Gene Analysis Platform (GAP)

Gene Analysis Platform (GAP) for ELN

Authors: S. Merk 1, H.-U. Klein 2, M. Dugas 3, T. Haferlach 4;
1,2,3 Universitätsklinikum Münster, Germany; 4 MLL Münchner Leukämielabor GmbH, Germany Information Letter No.5, August 2008


Gene Analysis Platform (GAP)1 was developed to provide a system for convenient data exchange between various leukemia research groups, to process large-scale microarray datasets and to assure a standardized data analysis workflow for gene profiling. At present, GAP is used by twelve EL N-workgroups covering 65 analysis sets and about 1800 microarrays.
The technical core of GAP is a SQL database running on a multi-processor linux system. This database stores all occurring data including raw and normalized data as well as analysis results. A command line interface serves as backend for data management and analysis. This back-end is implemented in R (a statistical programming language) and applies various packages of the Bioconductor project 2. Exploration of data and results is provided by a web-based front-end which is implemented in PHP (a scripting language) and can be accessed via a standard web browser.

Data exchange platform

Cooperating EL N-laboratories are spread over Europe, therefore a platform to exchange high-volume microarray data was implemented in GAP. The EL N file manager enables transfer of raw data, for instance Affymetrix cel-files, as well as files containing clinical/phenotype information.

Data preprocessing and analysis

Microarray data preprocessing consists of several steps: parsing of raw data, normalization, quality assessment and filtering. Raw data can be imported by GAP in various formats, for example as Affymetrix cel-files or in tabular format. RMA, VSN and MAS5 2 are implemented for normalization of raw data. A comprehensive quality check includes assessing raw data chip images, differential chip images, 3'/5'-ratios of housekeeping genes like ß-Actin or GAPDH, boxplots or density plots as well as Affymetrix specific quality parameters to identify chips with poor quality. Unspecific filtering helps to exclude genes that are likely to be non-expressed in the respective cells or tissue. It is also possible to filter out genes with low variance across all samples.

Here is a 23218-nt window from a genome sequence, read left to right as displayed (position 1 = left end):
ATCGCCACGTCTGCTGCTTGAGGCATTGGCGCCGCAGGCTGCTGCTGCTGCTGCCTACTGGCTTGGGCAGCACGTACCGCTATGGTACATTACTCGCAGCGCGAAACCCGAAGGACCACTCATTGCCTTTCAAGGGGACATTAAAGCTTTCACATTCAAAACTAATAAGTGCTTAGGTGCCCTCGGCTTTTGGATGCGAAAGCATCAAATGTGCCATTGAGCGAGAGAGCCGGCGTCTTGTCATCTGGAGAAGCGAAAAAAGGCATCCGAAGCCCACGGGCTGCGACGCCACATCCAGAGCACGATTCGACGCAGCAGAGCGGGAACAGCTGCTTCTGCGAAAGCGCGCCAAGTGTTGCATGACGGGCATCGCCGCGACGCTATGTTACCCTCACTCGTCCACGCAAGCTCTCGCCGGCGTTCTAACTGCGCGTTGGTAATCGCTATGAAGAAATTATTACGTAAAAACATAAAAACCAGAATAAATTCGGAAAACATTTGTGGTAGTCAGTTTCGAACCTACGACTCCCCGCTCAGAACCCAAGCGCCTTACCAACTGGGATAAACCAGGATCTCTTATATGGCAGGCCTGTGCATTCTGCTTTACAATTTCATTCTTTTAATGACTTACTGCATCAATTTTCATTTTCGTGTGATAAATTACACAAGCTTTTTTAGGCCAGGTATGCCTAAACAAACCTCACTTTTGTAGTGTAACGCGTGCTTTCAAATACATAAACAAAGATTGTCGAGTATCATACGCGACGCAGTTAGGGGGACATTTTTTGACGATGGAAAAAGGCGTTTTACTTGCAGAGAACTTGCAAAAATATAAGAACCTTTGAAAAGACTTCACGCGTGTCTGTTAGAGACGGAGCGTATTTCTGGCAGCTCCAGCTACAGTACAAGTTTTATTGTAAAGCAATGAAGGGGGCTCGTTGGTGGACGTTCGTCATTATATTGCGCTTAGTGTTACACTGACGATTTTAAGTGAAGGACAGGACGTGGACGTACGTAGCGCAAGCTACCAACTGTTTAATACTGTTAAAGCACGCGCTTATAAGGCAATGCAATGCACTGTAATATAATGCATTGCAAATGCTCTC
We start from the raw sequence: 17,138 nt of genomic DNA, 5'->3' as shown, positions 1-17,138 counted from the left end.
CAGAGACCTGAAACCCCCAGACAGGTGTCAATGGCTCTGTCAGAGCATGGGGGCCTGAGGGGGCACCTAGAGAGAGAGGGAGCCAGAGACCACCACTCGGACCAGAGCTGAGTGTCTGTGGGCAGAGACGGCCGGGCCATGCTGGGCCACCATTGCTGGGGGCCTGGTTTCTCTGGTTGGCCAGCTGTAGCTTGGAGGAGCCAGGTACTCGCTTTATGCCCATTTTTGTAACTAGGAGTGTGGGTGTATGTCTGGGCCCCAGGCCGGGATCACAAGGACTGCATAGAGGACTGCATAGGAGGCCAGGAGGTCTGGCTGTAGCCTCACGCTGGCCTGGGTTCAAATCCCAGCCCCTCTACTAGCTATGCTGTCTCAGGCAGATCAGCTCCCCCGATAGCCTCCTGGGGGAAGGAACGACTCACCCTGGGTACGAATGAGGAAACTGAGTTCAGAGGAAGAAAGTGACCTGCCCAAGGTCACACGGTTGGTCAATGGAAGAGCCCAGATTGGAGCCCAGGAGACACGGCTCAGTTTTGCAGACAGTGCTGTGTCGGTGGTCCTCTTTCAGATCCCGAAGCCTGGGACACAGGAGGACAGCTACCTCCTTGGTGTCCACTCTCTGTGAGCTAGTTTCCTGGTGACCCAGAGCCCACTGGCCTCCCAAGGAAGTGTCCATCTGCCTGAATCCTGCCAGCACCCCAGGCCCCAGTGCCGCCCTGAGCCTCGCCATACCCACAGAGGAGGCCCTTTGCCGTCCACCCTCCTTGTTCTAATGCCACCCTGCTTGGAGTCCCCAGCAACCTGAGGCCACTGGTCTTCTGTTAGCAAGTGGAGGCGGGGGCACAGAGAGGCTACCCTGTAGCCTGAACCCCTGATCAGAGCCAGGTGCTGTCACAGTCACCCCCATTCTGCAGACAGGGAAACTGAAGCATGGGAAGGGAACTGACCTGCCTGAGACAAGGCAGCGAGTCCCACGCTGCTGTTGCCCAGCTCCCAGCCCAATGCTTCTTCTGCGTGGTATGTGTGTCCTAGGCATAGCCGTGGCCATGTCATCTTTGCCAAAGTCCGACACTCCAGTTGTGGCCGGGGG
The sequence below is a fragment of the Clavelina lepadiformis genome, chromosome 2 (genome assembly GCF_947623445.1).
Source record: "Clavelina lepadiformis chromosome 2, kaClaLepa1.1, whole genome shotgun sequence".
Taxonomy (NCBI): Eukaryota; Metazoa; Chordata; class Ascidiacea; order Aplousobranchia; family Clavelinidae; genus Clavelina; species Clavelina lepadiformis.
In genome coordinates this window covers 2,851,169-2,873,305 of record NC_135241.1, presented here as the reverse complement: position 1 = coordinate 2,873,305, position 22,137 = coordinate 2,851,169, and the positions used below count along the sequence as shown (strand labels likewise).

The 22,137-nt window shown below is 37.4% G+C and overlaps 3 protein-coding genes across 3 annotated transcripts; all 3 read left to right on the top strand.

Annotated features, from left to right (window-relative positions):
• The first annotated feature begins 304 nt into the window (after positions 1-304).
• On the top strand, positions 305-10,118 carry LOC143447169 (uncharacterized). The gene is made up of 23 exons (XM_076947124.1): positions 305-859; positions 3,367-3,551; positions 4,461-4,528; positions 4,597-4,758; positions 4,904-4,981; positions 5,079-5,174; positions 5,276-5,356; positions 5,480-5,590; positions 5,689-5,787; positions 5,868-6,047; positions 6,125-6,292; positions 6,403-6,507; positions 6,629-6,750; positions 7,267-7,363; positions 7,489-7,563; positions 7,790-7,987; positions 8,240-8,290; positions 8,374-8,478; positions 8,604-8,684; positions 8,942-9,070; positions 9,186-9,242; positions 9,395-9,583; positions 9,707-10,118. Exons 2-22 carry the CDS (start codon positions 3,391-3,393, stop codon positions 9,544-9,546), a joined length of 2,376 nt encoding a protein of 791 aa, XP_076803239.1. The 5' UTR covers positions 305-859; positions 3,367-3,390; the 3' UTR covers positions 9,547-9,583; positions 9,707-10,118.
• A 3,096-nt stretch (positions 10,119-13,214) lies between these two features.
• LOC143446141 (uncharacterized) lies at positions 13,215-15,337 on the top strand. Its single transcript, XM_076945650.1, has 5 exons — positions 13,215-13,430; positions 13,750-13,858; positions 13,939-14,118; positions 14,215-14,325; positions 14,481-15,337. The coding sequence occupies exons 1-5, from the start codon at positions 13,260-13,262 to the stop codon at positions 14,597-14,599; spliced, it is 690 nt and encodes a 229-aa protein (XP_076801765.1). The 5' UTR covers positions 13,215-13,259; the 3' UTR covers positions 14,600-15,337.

Several methods are implemented to reveal structure in the data without including class label information. Principal component analysis PCA) is a standard technique to analyze multidimensional datasets. PCA can be visualized as 2Dor 3D-plots. Hierarchical clustering provides
a partitioning of data into subsets according to their similarity. Clusters can be visualized with trees (dendrograms). Heatmaps with color-coded expression values can be generated to visualize microarray data.
A very common analysis method is identification of differentially expressed genes between different disease subgroups. The goal is to identify specifically up- or down-regulated genes. GAP provides methods like t-test for twogroup comparisons as well as analysis of variance (ANOVA) for comparisons of more than two groups. Various statistical parameters can be calculated, such as fold change, false discovery rate according to Benjamini & Hochberg or Storey & Tibshirani) and family-wise error rate according to Bonferroni (Fig. 1).

Fig. 1: A screenshot of GAP, showing results of differentially expressed genes.


GAP also provides various methods for class prediction. Support vector machine algorithms can be applied to a training set to establish a prediction rule for an independent test set. These methods were applied to large leukemia microarray datasets 3. A new feature of GAP are transcriptome correlation maps 4 which can be used to identify regions of adjacent genes showing correlated gene expression profiles. From our experience, consistent biomedical interpretation of gene lists can be a challenging task, therefore we are developing the leukemia gene list web service (LGWS). It enables a systematic comparison of gene expression data with published leukemia gene lists. After input of gene expression data and a clinical variable of interest, these data are compared with published gene lists. Feedback from EL N members about relevant publications regarding leukemia gene lists to be included in LGWS is highly appreciated.


Currently we are working to provide methods for integrated analysis and visualization of gene profiling data with other chip platforms, in particular ChIPchips, SNP chips and microRNA chips 5. All EL N members are welcome to use GAP, which is available via workpackage 13. For more information or a demo account please contact:


  1. Dugas M, Weninger F, Merk S, Kohlmann A, Haferlach T. A Generic Concept for Large-scale Microarray Analysis Dedicated to Medical Diagnostics. Methods Inf Med. 2006;45:146-152
  2. Bioconductor Project. [] 3. Haferlach T, Kohlmann A, Schnittger S, Dugas M, Hiddemann W, Kern W, Schoch C. Global approach to the diagnosis of leukemia using gene expression profiling. Blood 2005;106:1189-98
  3. Reyal F, Stransky N, Bernard-Pierrot I, et al. Visualizing Chromosomes as Transcriptome Correlation Maps: Evidence of Chromosomal
  4. Domains Containing Co-expressed Genes—A Study of 130 Invasive Ductal Breast Carcinomas. Cancer Research 2005; 65: 1376-1383
  5. Isken F, Steffen B, Merk S, Dugas M, Markus B, Tidow N, Zühlsdorf M, Illmer T, Thiede C, Berdel WE, Serve H, Müller-Tidow C. Identification of acute myeloid leukaemia associated microRNA expression patterns. Br J Haematol. 2008;140:153-61 [Supported by: European LeukemiaNet, WP 11 and WP13, and Rolf Dierichs-Stiftung]